Decorated Navy EOD commander relieved due to loss of confidence

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Cmdr. Sean Shigeru Kido (Navy photo)

The Navy relieved a decorated explosive ordnance disposal (EOD) officer on Thursday due to a loss of confidence in his ability to command, the Navy announced on Friday.


Cmdr. Sean Shigeru Kido, who headed the Imperial Beach, California-based EOD Mobile Unit 11, was not relieved due to any specific instance of misconduct, EOD Group One spokesperson Lt. Kara Handley told Task & Purpose, but due to "a general breakdown and loss of confidence in his ability to command."

According to details released by Handley, Kido first enlisted in the Navy in 1997, and was commissioned as an officer in 2001. Among his awards and decorations are the Bronze Star Medal (with Combat "V"), the Defense Meritorious Service Medal, the Meritorious Service Medal, and five Navy and Marine Corps Commendation Medals.

According to a Navy press release announcing his command EODMU11 last year, Kido was born in Honolulu and was commissioned through the Naval Reserve Officers' Training Corps in 2001 from the University of Washington.

"I am confident in the EODMU 11 team, where it has been a privilege and honor to serve," Kido said in a statement sent to Task & Purpose. "I'm proud of our successful deployment, and the unit stands ready to continue generating highly capable companies and platoons responsive to ongoing competition and our Nation's defense."

Kido was relieved by Capt. Oscar Rojas, commander of EOD Group 1, of which EODMU11 is a part. Kido will be temporarily reassigned there while Cmdr. Evan Colbert, former commanding officer of EOD Mobile Unit 6, will take over as interim commander of Kido's old unit.

"EODMU 11 provides operational EOD capability to include the location and identification, rendering safe, recovery, field evaluation, and disposal of all explosive ordnance, including chemical and nuclear weapons," the Navy said.

The U.S. Navy aircraft carrier USS Gerald R. Ford (CVN-78) underway on its own power for the first time while leaving Newport News Shipbuilding, Newport News, Virginia (USA), on April 8, 2017. (U.S. Navy/Mass Communication Specialist 2nd Class Ridge Leoni)

Against a blistering 56 mph wind, an F/A-18F Super Hornet laden with fuel roared off the flight deck of the aircraft carrier Gerald R. Ford and into the brilliant January sky.

No glitches.

Chalk up another step forward for America's newest and most expensive warship.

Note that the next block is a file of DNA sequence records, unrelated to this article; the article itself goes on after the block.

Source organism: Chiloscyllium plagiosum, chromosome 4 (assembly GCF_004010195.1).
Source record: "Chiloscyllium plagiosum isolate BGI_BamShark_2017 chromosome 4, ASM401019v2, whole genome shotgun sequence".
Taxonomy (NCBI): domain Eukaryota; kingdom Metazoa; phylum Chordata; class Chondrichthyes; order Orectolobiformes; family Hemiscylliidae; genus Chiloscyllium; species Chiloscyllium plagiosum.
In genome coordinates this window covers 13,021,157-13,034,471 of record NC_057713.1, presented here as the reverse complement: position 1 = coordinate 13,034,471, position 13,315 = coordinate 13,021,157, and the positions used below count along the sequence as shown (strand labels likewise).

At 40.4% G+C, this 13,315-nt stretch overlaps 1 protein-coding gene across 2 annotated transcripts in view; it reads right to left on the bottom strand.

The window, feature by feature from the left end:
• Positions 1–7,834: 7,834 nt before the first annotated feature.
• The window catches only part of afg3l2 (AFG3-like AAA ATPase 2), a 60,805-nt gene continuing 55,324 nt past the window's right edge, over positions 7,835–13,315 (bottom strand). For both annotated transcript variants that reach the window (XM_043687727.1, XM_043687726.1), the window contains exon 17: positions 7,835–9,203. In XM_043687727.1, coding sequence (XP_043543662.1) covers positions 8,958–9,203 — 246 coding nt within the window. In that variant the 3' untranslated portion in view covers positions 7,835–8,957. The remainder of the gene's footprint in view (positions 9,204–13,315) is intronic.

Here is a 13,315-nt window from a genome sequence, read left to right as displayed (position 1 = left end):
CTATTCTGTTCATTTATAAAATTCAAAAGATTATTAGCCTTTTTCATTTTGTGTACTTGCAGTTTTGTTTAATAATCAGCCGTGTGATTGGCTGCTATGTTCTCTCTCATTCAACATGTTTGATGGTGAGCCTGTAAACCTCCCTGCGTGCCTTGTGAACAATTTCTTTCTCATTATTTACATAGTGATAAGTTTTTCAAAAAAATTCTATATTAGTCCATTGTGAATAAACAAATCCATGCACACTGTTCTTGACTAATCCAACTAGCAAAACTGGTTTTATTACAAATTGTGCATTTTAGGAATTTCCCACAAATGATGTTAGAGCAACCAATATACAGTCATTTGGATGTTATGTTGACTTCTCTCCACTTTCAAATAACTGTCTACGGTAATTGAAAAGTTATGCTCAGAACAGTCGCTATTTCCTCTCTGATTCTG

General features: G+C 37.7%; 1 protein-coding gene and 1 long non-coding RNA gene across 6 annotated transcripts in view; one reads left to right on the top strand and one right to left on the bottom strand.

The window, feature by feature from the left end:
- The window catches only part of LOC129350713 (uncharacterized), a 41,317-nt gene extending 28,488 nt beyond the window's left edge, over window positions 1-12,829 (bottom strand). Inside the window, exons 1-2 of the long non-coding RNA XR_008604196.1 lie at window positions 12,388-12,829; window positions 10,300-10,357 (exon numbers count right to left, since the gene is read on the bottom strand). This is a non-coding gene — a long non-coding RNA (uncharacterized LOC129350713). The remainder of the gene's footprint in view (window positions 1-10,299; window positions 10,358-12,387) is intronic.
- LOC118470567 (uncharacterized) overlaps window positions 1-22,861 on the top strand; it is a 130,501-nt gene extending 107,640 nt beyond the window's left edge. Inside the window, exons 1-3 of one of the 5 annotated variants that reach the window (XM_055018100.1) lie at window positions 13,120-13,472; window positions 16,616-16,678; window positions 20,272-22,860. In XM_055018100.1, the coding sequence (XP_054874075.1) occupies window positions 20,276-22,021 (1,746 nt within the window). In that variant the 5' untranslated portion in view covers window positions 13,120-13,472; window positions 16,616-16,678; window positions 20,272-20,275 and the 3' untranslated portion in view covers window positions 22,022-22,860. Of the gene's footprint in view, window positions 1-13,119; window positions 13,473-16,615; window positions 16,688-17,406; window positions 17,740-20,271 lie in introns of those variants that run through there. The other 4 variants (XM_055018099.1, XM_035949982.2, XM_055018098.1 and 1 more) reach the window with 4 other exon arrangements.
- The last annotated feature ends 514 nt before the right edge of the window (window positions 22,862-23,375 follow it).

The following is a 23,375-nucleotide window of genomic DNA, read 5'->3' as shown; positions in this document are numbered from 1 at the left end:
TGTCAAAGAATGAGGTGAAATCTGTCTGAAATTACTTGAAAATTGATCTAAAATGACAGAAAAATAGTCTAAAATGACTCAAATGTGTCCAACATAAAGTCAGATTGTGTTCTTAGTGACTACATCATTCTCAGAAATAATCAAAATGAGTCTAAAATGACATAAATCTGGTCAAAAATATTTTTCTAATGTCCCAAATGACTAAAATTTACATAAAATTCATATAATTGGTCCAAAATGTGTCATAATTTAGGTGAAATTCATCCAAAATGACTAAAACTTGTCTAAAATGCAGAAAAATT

The Ford has been at sea since Jan. 16, accompanied by Navy test pilots flying a variety of aircraft. They're taking off and landing on the ship's 5 acre flight deck, taking notes and gathering data that will prove valuable for generations of pilots to come.

The Navy calls it aircraft compatibility testing, and the process marks an important new chapter for a first-in-class ship that has seen its share of challenges.

"We're establishing the launch and recovery capabilities for the history of this class, which is pretty amazing," said Capt. J.J. "Yank" Cummings, the Ford's commanding officer. "The crew is extremely proud, and they recognize the historic context of this."

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Once again, the United States and the Taliban are apparently close to striking a peace deal. Such a peace agreement has been rumored to be in the works longer than the latest "Bill & Ted's Excellent Adventure" sequel. (The difference is Keanu Reeves has fewer f**ks to give than U.S. Special Representative for Afghanistan Ambassador Zalmay Khalilzad.)

Both sides appeared to be close to reaching an agreement in September until the Taliban took credit for an attack that killed Army Sgt. 1st Class Elis A. Barreto Ortiz, of the 3rd Brigade Combat Team, 82nd Airborne Division. That prompted President Donald Trump to angrily cancel a planned summit with the Taliban that had been scheduled to take place at Camp David, Maryland, on Sept. 8.

Now Taliban spokesman Suhail Shaheen has told a Pakistani newspaper that he is "optimistic" that the Taliban could reach an agreement with U.S. negotiators by the end of January.

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Editor's note: a version of this post first appeared in 2018

On January 26, 1945, the most decorated U.S. service member of World War II earned his legacy in a fiery fashion.

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Editor's Note: This article by Gina Harkins originally appeared on Military.com, a leading source of news for the military and veteran community.

The Navy and Marine Corps need to be a bit more short-sighted when assessing how many ships they need, the acting Navy secretary said this week.

The Navy Department is in the middle of a new force-structure review, which could change the number and types of ships the sea services say they'll need to fight future conflicts. But instead of trying to project what they will need three decades out, which has been the case in past assessments, acting Navy Secretary Thomas Modly said the services will take a shorter view.

"I don't know what the threat's going to be 30 years from now, but if we're building a force structure for 30 years from now, I would suggest we're probably not building the right one," he said Friday at a National Defense Industrial Association event.

The Navy completed its last force-structure assessment in 2016. That 30-year plan called for a 355-ship fleet.

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